The administration is also looking to end American payments for the International Space Station by 2025. The space station is currently scheduled to operate through 2024, but the expectation was that it would be extended through at least 2028.

According to excerpts from NASA documents obtained by The New York Times before the budget’s release, the administration will propose $19.9 billion in spending for the space agency in fiscal year 2019, which begins on Oct. 1. That is a $370 million increase from the current year, the result of the budget deal reached in Congress last week and signed by Mr. Trump.

Read more:

https://www.nytimes.com/2018/02/11/science/nasa-budget-moon.html

tomorrow's world at ten paces...

From the best-selling, award-winning author of 1491 and 1493--an incisive portrait of the two little-known twentieth-century scientists, Norman Borlaug and William Vogt, whose diametrically opposed views shaped our ideas about the environment, laying the groundwork for how people in the twenty-first century will choose to live in tomorrow's world. 

In forty years, Earth's population will reach ten billion. Can our world support that? What kind of world will it be? Those answering these questions generally fall into two deeply divided groups--Wizards and Prophets, as Charles Mann calls them in this balanced, authoritative, nonpolemical new book. The Prophets, he explains, follow William Vogt, a founding environmentalist who believed that in using more than our planet has to give, our prosperity will lead us to ruin. Cut back! was his mantra. Otherwise everyone will lose! The Wizards are the heirs of Norman Borlaug, whose research, in effect, wrangled the world in service to our species to produce modern high-yield crops that then saved millions from starvation. Innovate! was Borlaug's cry. Only in that way can everyone win! Mann delves into these diverging viewpoints to assess the four great challenges humanity faces--food, water, energy, climate change--grounding each in historical context and weighing the options for the future. With our civilization on the line, the author's insightful analysis is an essential addition to the urgent conversation about how our children will fare on an increasingly crowded Earth.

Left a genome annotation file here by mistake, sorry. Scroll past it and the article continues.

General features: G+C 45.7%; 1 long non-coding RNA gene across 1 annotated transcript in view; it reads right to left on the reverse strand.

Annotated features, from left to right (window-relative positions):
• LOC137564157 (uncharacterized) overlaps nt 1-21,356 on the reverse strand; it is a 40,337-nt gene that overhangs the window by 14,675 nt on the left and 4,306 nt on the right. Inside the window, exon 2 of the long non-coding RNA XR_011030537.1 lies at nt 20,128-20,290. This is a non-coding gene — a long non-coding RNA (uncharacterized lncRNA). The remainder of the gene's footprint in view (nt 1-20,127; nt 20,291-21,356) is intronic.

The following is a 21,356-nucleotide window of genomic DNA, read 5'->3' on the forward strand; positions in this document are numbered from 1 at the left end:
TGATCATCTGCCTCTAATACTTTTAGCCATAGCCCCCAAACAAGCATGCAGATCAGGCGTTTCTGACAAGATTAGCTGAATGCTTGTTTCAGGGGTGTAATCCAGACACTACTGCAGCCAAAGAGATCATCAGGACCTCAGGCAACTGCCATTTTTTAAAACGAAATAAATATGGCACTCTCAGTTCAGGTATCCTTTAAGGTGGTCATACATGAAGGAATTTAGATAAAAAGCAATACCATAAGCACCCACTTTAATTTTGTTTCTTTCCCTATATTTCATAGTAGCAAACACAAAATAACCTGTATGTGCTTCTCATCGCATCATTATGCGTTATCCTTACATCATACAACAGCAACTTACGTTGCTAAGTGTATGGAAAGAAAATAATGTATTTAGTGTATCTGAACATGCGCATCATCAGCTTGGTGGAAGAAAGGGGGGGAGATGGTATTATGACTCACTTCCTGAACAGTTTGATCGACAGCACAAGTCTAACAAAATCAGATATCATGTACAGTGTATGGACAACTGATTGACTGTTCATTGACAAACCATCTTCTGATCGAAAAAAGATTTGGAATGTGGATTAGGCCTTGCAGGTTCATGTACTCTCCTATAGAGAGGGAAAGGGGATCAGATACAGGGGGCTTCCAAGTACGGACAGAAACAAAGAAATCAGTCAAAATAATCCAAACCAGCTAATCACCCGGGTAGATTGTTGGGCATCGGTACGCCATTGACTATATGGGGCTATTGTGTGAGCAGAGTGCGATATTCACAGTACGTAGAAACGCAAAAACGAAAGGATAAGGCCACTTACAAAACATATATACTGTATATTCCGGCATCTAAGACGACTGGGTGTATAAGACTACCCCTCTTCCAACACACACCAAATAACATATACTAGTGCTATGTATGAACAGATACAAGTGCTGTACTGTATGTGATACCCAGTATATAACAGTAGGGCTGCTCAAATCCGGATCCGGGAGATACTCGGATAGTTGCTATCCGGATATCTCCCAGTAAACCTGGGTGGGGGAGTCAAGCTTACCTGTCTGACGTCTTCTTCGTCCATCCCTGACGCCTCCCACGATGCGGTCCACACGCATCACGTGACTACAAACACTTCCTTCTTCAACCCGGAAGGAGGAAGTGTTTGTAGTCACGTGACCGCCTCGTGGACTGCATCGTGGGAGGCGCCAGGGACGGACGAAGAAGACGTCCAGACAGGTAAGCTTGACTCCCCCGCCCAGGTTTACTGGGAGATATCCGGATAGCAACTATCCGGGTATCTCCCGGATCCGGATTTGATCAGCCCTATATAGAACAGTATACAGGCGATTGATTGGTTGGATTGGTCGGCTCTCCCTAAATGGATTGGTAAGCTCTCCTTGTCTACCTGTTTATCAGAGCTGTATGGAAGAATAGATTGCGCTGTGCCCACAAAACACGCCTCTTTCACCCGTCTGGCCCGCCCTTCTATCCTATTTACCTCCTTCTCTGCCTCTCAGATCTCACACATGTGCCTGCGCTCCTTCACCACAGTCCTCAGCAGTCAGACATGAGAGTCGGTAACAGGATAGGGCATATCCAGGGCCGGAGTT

Read: https://www.amazon.com/Wizard-Prophet-Remarkable-Scientists-Tomorrows/dp/0449015580